Wise young Elihu confirmed that Job's attitude was one of self-righteousness. Job had criticized God's dealings with him, a righteous man, but he had no grounds to judge God, since he could never be more righteous than God. Elihu reworded Job's sentiments that it made no difference to God whether he had been a sinner or a pious man, and he showed Job this was a wrong view of God's transcendence. Truly, the Lord is higher than our comprehension, and Elihu directed the attention of Job and his friends upward to the heavens which attest to God's majesty and glory. There is nothing that a mere man does (whether wickedness or righteousness) that can change God's most high and glorious position. Therefore, in his administration of justice, God is absolutely impartial and could never have any ulterior motives. A man's wickedness or righteousness, however, does effect the behaviour of one's fellow man (whether negatively or positively, 35:8). For the sake of others, especially our children, we need to be good examples; this greatly pleases God.
Job had questioned God's interest in His creation, since he, a righteous man, felt his prayers went unanswered, while some wicked people were healthy, prosperous, and seemed to go unpunished. Elihu answered by giving reasons why God might not answer prayer. It was certainly not because He is disinterested; on the contrary, He is watchful and hears every cry for help. When one does not receive an immediate answer, it should not make him question God's love and concern or His very existence. Elihu illustrated our Maker's love for us in that He gave us intelligence and wisdom far greater than the animals, and He gave mankind the talent to sing and create music (35:10-11).
The problem of unanswered prayer was not with God but with man. When men are full of pride and "empty talk", God will not regard their pleas (35:12-13). "Empty talk" is selfishly motivited and does not spring from the repentant heart of one desiring to grow more in the knowledge of the Lord. Job's main desire and request to God was for relief from pain, restored wealth, and justice; but the justice Job sought was for God to prove to everyone that he was innocent of any sinful deed, rather than a desire to deepen his relationship and love for God. Elihu assured Job that God would indeed bring justice and thus answer his prayer, but Job must wait patiently, rather than jump to vain conclusions.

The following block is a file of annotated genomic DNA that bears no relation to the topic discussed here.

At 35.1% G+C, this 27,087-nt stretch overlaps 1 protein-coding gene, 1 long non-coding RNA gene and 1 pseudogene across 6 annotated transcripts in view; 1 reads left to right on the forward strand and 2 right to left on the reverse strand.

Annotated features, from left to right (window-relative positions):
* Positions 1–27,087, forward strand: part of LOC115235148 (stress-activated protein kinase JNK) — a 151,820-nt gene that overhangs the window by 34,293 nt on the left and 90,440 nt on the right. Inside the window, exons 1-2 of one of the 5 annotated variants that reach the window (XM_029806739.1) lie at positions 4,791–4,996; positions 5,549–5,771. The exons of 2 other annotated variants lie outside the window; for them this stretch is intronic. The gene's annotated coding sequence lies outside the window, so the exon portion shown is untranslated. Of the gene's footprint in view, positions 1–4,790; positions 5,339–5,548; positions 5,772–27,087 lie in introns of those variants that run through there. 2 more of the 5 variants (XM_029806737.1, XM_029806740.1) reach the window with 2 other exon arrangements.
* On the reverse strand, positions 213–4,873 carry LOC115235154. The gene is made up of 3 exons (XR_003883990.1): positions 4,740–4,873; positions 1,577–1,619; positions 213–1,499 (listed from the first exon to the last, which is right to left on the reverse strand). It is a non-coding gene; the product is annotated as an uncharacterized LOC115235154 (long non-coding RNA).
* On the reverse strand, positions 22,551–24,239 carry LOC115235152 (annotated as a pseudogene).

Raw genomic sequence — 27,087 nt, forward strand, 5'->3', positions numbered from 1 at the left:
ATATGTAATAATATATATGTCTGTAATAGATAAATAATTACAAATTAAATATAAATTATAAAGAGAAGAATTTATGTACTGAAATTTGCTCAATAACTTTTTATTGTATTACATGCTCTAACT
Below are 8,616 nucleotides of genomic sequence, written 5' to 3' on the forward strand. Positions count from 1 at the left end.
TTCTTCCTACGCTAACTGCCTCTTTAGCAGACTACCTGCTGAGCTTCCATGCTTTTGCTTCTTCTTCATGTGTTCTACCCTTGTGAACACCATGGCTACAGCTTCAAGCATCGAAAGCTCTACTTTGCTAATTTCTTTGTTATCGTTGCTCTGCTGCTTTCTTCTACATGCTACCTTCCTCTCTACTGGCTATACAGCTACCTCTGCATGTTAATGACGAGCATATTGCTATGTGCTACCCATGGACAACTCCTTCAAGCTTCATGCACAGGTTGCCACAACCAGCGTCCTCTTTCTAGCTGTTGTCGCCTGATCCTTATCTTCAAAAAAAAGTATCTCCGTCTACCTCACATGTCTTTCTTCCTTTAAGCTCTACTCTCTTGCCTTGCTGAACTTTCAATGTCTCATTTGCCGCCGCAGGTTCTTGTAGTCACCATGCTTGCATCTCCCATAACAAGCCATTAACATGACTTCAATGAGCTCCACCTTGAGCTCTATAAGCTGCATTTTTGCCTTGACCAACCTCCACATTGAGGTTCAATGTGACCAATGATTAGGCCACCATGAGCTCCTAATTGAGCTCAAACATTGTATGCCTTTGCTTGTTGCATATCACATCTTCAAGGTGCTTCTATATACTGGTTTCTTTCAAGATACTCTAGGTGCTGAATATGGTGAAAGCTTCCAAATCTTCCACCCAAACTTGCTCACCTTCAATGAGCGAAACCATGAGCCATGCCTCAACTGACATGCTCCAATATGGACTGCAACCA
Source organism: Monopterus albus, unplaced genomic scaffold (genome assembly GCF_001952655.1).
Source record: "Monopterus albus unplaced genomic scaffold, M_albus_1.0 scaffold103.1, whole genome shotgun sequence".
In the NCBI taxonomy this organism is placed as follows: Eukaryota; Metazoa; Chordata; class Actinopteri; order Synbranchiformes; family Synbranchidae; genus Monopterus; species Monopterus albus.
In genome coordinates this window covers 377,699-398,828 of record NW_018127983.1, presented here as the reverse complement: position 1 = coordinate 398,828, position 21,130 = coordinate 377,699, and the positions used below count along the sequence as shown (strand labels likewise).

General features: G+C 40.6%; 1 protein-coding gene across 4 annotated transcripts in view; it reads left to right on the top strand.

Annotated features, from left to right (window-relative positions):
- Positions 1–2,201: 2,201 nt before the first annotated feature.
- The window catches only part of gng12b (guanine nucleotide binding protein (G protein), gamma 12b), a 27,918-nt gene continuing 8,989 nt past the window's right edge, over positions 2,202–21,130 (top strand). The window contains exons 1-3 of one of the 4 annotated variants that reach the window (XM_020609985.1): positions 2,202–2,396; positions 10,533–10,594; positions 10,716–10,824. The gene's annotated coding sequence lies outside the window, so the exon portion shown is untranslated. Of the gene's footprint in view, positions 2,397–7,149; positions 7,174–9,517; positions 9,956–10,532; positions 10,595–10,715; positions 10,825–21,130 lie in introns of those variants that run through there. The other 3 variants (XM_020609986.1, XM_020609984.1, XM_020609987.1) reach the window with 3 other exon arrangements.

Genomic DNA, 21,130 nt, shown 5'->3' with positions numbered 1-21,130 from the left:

Elihu politely requested the continued attention of his audience, since he felt God had given him further truths to teach. Elihu magnified the Almighty God who is truly righteous, just, and all-knowing (36:5). He does punish the wicked and bring justice to the oppressed, as well as continually watch the righteous and exalt them. But if his righteous people suffer affliction, they are to learn from it. If they seek the Lord, He will instruct them and show them where they have fallen short. They may need to be humbled before the Lord, so they might not fall due to pride but rather obey and serve Him as they should. If they do this, the Lord will prosper them; if they do not, they will perish, not having learned from their experience of affliction given to them as a gracious act of the Lord, that they might learn from it and draw closer to Him (36:11-12). These words of Elihu were directed at Job in response to the debated dilemma of his suffering. This knowledge in itself justified Job, for it revealed the purpose of God in allowing his suffering and disproved the argument of Job's three friends that suffering was solely the result of sin.
If Job had responded to God in the way he should have, his suffering would not have been prolonged and God would have restored him sooner; but Job was filled with complaints and demands for justice, which Elihu called "iniquity". Elihu warned Job that it is better to endure affliction than to turn to iniquity (36:21), for iniquity stirs up God's wrath. Elihu's further words of wisdom reminded Job that God was all-powerful, sovereign, and perfect; no one can accuse Him of wrongdoing. Even in his suffering, Job was reminded.to magnify and praise God for all He has done (36:24), even though much of it was a mystery and beyond understanding (36:26). We as believers today must trust God in this way and praise Him despite our circumstances. Though we don't always understand things, we can rest assured that God is in control and has a purpose.